If there is no medical reason for your insomnia you may like to try the following
1. A warm glass of milk or a cup of chamomile tea an hour or two before bed time.

2. Some visualization. Imagine a very relaxing scene. Make sure you involve all your senses.

3. A warm bath. Add 6 drops in total of one or two of the relaxing essential oils below in a half cup of full fat milk and add to the bath. Play relaxing music to further relax you.

4. A back massage using 5 drops of 1 or 2 of the following essential oils in total in 10mls of vegetable oil. You could also gently massage your chest so you are breathing in the aroma during the night.

5. Place a few drops on a tissue and leave near your pillow so you can breathe in the aroma. An ultrasonic diffuser could also be used.

9 Essential Oils to Help You Sleep
Geranium (Pelargonium graveolens) a balancing oil that helps to calm the mind and ease nervous exhaustion due to stress.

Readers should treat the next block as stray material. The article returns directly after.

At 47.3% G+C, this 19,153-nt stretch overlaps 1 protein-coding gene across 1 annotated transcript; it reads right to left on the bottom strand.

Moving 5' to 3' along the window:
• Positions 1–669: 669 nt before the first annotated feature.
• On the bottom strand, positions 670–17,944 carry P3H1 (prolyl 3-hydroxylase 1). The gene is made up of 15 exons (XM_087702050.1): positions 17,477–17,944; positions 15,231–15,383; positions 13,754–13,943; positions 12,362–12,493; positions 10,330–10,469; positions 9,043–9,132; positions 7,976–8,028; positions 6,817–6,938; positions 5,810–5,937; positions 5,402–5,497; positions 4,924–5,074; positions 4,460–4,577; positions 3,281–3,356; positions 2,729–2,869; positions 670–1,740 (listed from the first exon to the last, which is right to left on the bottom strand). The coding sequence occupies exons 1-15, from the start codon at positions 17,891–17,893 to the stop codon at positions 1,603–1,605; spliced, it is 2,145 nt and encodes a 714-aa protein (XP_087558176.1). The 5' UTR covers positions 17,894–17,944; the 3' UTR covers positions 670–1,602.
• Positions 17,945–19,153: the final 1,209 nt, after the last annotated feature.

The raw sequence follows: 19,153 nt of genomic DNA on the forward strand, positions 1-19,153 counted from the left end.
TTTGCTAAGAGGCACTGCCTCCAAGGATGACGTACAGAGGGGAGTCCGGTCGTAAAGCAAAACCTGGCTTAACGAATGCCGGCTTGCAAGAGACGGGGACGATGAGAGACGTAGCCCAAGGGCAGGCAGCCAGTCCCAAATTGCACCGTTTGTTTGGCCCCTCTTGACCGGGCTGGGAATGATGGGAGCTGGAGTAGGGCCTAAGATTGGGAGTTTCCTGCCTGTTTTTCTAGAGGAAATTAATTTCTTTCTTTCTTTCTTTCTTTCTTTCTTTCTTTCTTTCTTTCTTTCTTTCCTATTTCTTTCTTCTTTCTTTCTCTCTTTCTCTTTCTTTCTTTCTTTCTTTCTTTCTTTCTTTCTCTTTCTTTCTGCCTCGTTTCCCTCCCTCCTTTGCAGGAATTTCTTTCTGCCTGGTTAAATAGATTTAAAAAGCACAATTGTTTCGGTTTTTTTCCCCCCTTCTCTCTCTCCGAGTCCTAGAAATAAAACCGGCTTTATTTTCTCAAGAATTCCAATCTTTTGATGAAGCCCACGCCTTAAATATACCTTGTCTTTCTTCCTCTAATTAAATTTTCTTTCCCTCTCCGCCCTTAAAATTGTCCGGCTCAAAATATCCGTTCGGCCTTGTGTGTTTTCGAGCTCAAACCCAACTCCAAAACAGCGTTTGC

Lavender (Lavendula angustifolia) the classic oil for relaxation and sleep.

Mandarin (Citrus reticulata) helps to calm and soothe you.

Palmarosa (Cymbopogon martini) helps to calm the mind and ease anxiety allowing you to sleep.

Roman chamomile (Anthemis nobilis) a very calming relaxing oil. Along with mandarin it is safe for young children but use only 2 or 3 drops of essential oil to 10mls of vegetable oil in a massage blend.

Sandalwood (Santalum album) or Australian Sandalwood (Santalum spicatum) helps to quiet the mind and bring a sense of calm so you can sleep.

Sweet marjoram (Marjorama hortensis) is useful if you can’t sleep because your thoughts keep going round and round in circles.

Sweet orange (Citrus sinensis) helps to ease stress and irritability.

Vetiver (Vetiveria zizanoides) is very calming and grounding.

Roman Chamomile (Anthemis nobilis / Chamaemelum nobile)

Roman chamomile

I have written about German Chamomile previously.  Roman Chamomile is considered a safe oil to use on children and excellent for emotional issues.

Family: Asteraceae, Compositae

Synonyms: English chamomile, garden chamomile, true chamomile

Aroma: Sweet, hay-like, herbaceous scent with a hint of apples.

Colour: Pale yellow.

Roman chamomilePlant: Bushy feathery leaves on a 25cm long stem containing a single flower. The flowers are larger than those of German chamomile.

Main Growing Areas: Italy, France, England, USA.